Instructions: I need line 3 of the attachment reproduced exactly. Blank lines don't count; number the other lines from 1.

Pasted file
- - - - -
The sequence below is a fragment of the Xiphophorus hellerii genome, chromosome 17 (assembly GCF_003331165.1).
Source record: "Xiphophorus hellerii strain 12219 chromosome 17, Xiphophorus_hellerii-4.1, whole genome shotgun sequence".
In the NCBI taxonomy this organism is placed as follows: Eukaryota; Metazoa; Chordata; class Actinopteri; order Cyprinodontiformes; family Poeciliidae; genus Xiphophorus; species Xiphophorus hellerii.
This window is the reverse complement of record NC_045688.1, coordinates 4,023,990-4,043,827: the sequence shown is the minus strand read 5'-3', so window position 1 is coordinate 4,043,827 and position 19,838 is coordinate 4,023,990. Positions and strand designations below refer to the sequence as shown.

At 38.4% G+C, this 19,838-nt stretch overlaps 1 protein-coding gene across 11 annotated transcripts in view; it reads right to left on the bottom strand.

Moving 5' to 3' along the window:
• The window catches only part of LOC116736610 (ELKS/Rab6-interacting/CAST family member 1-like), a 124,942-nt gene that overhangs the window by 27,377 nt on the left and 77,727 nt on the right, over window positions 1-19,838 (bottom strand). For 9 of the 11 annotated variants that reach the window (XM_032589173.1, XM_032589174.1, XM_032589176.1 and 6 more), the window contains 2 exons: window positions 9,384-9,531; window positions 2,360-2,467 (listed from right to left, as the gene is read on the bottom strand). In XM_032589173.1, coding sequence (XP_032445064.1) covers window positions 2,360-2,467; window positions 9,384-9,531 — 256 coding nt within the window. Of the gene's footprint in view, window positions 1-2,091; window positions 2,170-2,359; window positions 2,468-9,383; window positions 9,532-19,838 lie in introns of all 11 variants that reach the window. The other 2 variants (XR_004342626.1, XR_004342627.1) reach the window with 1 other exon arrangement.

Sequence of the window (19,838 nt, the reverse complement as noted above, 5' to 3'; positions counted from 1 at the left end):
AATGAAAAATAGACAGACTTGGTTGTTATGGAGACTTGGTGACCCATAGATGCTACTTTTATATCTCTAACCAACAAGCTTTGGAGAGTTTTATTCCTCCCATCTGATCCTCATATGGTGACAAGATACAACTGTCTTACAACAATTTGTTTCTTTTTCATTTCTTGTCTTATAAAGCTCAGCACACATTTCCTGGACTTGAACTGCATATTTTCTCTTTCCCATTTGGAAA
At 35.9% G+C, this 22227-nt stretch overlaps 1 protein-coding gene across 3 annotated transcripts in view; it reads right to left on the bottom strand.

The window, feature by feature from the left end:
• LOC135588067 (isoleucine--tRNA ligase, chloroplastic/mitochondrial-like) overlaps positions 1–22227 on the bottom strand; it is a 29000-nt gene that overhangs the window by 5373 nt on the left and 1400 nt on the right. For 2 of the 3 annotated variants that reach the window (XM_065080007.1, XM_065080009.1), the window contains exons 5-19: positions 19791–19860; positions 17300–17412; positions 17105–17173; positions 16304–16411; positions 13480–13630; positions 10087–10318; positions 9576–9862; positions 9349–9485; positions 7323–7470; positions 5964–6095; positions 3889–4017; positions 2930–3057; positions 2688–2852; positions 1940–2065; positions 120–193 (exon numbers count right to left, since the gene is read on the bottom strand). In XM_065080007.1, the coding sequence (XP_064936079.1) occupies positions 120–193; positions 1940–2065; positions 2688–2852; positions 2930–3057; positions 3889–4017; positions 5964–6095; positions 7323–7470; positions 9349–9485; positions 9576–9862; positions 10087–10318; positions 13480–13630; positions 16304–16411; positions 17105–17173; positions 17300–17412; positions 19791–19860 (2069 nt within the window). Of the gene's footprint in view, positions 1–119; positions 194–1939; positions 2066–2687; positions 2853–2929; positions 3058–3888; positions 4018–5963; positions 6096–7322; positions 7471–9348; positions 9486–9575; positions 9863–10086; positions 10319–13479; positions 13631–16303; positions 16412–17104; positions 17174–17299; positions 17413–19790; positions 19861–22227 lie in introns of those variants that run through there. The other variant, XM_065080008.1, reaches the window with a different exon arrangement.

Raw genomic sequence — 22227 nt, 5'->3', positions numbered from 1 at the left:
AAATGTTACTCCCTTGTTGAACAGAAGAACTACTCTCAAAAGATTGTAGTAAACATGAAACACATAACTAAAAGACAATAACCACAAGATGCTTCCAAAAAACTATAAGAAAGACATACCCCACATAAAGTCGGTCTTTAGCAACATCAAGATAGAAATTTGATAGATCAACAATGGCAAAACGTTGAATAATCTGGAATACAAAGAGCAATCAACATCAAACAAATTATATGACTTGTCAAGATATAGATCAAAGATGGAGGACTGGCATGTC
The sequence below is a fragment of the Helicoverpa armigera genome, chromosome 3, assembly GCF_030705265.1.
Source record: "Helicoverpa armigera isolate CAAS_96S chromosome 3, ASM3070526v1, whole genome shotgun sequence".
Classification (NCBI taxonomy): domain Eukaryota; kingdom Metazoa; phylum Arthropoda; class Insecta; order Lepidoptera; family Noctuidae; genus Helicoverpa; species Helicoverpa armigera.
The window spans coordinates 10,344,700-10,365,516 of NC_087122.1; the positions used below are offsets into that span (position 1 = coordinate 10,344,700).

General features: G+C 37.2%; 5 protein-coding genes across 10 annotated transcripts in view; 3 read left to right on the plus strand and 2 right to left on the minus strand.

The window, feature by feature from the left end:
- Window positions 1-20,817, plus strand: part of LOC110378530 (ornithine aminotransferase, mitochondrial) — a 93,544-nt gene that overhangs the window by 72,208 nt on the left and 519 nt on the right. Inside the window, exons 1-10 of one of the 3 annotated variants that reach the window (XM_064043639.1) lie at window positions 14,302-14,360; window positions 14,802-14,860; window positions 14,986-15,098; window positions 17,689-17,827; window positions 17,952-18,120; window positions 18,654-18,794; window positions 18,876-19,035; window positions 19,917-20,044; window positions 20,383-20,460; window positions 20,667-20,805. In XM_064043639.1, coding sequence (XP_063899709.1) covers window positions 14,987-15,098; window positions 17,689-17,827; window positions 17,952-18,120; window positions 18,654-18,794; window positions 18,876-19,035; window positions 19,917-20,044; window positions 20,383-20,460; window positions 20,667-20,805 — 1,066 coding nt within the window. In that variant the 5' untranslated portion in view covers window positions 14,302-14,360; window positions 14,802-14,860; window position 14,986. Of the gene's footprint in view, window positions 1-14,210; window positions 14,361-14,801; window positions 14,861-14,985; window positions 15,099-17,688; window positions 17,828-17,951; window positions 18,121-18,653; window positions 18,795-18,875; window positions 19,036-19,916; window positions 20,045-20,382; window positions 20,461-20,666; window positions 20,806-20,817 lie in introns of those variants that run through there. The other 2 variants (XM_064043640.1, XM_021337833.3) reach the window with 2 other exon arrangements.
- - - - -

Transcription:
In the NCBI taxonomy this organism is placed as follows: Eukaryota; Metazoa; Chordata; class Actinopteri; order Cyprinodontiformes; family Poeciliidae; genus Xiphophorus; species Xiphophorus hellerii.